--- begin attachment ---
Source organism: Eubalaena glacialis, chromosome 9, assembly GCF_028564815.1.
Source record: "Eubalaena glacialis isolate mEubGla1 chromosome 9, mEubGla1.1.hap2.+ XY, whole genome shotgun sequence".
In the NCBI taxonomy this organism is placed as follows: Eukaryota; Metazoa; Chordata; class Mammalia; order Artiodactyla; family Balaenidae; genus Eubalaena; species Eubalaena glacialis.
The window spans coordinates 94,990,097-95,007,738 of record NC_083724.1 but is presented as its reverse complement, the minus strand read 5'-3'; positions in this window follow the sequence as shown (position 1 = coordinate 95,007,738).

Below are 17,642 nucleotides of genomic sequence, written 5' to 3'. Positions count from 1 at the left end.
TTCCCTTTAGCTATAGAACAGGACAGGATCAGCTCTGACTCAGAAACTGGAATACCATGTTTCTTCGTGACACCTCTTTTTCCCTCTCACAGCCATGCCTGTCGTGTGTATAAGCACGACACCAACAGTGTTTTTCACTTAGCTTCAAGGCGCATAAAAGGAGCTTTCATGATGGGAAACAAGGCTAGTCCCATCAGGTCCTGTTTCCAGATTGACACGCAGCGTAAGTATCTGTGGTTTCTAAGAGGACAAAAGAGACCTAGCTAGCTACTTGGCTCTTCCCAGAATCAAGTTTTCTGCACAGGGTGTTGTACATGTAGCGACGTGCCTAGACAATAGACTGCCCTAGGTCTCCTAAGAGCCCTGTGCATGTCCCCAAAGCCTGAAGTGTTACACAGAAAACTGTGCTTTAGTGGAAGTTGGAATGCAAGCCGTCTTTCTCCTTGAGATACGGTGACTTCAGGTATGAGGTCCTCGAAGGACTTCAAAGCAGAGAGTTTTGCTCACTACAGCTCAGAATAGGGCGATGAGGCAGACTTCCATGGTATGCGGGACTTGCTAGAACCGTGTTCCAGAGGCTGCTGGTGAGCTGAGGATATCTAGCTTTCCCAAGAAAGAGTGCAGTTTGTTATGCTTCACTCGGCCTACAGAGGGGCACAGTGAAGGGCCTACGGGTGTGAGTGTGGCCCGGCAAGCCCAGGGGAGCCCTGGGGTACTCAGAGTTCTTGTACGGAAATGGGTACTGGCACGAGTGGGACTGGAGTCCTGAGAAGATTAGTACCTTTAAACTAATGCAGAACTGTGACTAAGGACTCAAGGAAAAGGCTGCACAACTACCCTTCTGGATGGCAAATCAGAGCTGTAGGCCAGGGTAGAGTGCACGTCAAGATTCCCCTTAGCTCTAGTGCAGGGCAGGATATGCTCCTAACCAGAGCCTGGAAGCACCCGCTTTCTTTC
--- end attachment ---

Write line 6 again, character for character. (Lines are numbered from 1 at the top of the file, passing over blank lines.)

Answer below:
TTCCCTTTAGCTATAGAACAGGACAGGATCAGCTCTGACTCAGAAACTGGAATACCATGTTTCTTCGTGACACCTCTTTTTCCCTCTCACAGCCATGCCTGTCGTGTGTATAAGCACGACACCAACAGTGTTTTTCACTTAGCTTCAAGGCGCATAAAAGGAGCTTTCATGATGGGAAACAAGGCTAGTCCCATCAGGTCCTGTTTCCAGATTGACACGCAGCGTAAGTATCTGTGGTTTCTAAGAGGACAAAAGAGACCTAGCTAGCTACTTGGCTCTTCCCAGAATCAAGTTTTCTGCACAGGGTGTTGTACATGTAGCGACGTGCCTAGACAATAGACTGCCCTAGGTCTCCTAAGAGCCCTGTGCATGTCCCCAAAGCCTGAAGTGTTACACAGAAAACTGTGCTTTAGTGGAAGTTGGAATGCAAGCCGTCTTTCTCCTTGAGATACGGTGACTTCAGGTATGAGGTCCTCGAAGGACTTCAAAGCAGAGAGTTTTGCTCACTACAGCTCAGAATAGGGCGATGAGGCAGACTTCCATGGTATGCGGGACTTGCTAGAACCGTGTTCCAGAGGCTGCTGGTGAGCTGAGGATATCTAGCTTTCCCAAGAAAGAGTGCAGTTTGTTATGCTTCACTCGGCCTACAGAGGGGCACAGTGAAGGGCCTACGGGTGTGAGTGTGGCCCGGCAAGCCCAGGGGAGCCCTGGGGTACTCAGAGTTCTTGTACGGAAATGGGTACTGGCACGAGTGGGACTGGAGTCCTGAGAAGATTAGTACCTTTAAACTAATGCAGAACTGTGACTAAGGACTCAAGGAAAAGGCTGCACAACTACCCTTCTGGATGGCAAATCAGAGCTGTAGGCCAGGGTAGAGTGCACGTCAAGATTCCCCTTAGCTCTAGTGCAGGGCAGGATATGCTCCTAACCAGAGCCTGGAAGCACCCGCTTTCTTTC